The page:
Argentina Unveils Sweeping New Economic Plan Thomas Catán

The government of Argentina on Sunday set out a sweeping new plan to deal with the country's economic, social and constitutional crises. At the heart of the new plan is an effort to end Argentines' long love-affair with US dollar, which for 10 years has been used interchangeably with the peso. The government, which jettisoned the dollar peg last month, plans to float the currency entirely as early as this week, albeit with heavy state regulation to stop it from plunging. "We are going to 'pesify' the entire Argentine economy," said Jorge Remes Lenicov, economy minister. "We want our own…

Power to the Powerful in South Africa, but the People also have Power Patrick Bond

It's a criminal gang,' announced Jeff Radebe, the African National Congress (ANC) minister of public enterprises, at a December (2001) press conference. He was blasting activists of the Soweto Electricity Crisis Committee (SECC) for their 'Operation Khanyisa!'--reconnect the power! -- campaign. Over six months, more than 3,000 families had their electricity supplies illegally switched back on, after being left in darkness when they couldn't afford to pay their enormous monthly bills. SECC volunteers risk electrification to do the work, and charge their neighbors nothing for the service. Radebe, ironically, is a leading member of the SA Communist Party. In May…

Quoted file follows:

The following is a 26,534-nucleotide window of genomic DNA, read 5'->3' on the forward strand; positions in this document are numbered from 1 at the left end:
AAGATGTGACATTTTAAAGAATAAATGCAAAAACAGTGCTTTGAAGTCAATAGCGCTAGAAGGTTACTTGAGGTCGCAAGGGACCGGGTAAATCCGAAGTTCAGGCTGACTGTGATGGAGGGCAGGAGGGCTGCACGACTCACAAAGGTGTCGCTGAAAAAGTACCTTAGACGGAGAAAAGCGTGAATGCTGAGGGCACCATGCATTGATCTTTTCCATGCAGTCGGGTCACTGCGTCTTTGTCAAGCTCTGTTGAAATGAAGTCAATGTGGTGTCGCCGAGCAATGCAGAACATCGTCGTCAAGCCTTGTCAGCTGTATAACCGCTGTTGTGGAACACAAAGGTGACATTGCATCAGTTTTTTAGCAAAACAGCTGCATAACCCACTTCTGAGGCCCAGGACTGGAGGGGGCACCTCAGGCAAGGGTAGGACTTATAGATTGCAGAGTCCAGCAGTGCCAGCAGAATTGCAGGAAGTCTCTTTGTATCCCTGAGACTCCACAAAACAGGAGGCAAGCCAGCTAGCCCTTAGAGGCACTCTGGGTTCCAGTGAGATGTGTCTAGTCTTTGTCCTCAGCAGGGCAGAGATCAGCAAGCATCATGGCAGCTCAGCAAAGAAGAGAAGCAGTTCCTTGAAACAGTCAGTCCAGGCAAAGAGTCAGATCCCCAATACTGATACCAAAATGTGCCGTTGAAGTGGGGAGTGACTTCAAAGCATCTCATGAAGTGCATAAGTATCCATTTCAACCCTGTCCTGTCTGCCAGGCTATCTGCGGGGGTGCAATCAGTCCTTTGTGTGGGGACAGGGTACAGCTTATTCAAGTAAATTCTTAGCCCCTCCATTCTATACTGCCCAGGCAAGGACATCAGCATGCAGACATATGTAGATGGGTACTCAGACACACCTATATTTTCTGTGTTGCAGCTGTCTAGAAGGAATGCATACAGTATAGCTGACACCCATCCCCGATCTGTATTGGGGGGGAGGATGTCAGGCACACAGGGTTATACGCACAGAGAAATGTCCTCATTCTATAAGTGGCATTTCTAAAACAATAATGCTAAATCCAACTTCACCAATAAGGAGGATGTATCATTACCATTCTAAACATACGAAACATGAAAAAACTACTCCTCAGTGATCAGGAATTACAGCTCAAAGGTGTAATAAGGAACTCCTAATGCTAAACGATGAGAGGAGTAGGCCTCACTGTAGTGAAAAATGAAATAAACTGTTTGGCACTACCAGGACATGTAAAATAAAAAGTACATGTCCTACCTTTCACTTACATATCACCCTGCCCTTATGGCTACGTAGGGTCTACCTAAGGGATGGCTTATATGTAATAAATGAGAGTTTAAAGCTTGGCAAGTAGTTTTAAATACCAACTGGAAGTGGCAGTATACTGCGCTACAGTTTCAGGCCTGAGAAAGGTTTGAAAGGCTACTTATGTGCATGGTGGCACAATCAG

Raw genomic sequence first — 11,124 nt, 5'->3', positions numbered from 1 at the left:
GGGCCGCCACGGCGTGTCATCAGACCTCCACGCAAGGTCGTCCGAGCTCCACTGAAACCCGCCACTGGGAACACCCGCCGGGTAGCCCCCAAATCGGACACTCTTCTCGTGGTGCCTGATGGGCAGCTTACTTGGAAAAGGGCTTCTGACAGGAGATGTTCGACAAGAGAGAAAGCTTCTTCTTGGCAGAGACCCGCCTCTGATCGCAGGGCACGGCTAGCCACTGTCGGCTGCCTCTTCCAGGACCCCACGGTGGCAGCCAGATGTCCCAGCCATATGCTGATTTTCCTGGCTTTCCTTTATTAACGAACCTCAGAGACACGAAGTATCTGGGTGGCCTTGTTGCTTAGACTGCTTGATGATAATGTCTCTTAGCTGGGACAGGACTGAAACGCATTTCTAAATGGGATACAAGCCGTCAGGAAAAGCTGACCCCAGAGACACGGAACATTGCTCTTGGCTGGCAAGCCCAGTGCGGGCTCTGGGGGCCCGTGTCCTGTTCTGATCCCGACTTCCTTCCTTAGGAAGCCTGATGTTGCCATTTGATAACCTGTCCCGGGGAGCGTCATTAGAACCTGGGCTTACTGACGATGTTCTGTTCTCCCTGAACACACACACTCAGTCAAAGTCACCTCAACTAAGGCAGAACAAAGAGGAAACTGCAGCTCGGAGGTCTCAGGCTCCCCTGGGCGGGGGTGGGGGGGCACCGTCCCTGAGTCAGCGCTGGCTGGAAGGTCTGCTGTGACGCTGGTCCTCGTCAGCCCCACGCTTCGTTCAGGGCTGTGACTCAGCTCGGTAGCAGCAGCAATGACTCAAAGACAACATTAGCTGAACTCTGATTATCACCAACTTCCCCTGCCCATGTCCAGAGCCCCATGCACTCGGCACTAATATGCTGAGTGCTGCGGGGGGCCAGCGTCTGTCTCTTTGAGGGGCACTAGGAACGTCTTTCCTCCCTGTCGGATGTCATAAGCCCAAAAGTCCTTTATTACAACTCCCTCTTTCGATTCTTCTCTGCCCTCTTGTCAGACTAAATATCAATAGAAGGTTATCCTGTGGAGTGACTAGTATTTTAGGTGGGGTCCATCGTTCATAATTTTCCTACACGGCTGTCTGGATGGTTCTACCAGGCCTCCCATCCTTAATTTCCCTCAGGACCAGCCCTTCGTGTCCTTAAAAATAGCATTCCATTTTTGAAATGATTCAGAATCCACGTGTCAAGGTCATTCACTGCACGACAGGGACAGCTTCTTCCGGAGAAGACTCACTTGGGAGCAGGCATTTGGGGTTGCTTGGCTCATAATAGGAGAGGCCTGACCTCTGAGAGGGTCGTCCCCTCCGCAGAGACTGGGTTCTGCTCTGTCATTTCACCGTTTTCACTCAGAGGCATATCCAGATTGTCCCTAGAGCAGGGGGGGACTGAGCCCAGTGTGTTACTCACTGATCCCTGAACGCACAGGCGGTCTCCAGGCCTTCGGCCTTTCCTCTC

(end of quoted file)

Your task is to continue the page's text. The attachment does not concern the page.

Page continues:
What happened to Argentina? Mark Weisbrot and Dean Baker

Policy failures played a role in Argentina’s economic collapse. The most important mistake was the fixed exchange rate. But the immediate cause of Argentina’s crisis was a series of external shocks that were beyond its control, beginning with the US Federal Reserve Board’s decision to raise interest rate in February of 1984. The effect of these shocks was much worse than it otherwise would have been because of the fixed exchange rate. But the commonly believed story that the government could not accept a sufficient dose of the painful medicine of austerity, or spent its way into a hole, is…

Economic Growth, Poverty and Income Distribution in Brazil Carlos Aguiar de Medeiros

(Paper prepared for the Conference "New Ideas on Development Economics Growth and Distribution Under Financial Globalization". Rio de Janeiro, January, 28 and 29, 2002) What distinguishes Brazilian society today is not only the poverty of 31% of its population – 54 million inhabitants in 2000 - but the extraordinary income gap between the very rich and the poor people . According to the World Bank Indicators for 2001, amongst 152 countries only 5 – Central African Republic, Nicaragua, Sierra Leone, South Africa, Swaziland – have an income Gini index higher than Brazil. This economic contrast in a medium income level…

Porto Alegrecan Put a Debtor’s Cartel on the Global Agenda Jeremy Brecher, Tim Costello and Brendan Smith

International investors have imposed their will on the world by means of a creditors cartel""embodied in the IMF, the World Bank, the G-7/8, and their creatures and allies. They have imposed cruel and destructive policies on the people of debtor countries. The elites that control most debtor governments have often cooperated with the foreign investors and enriched themselves. Now the people of Argentina have said: Enough! As long as Argentines act alone, the creditors cartel will have the power to impose further cruelties on the max "and they're preparing to do so. But there's a strategy for turning the tables…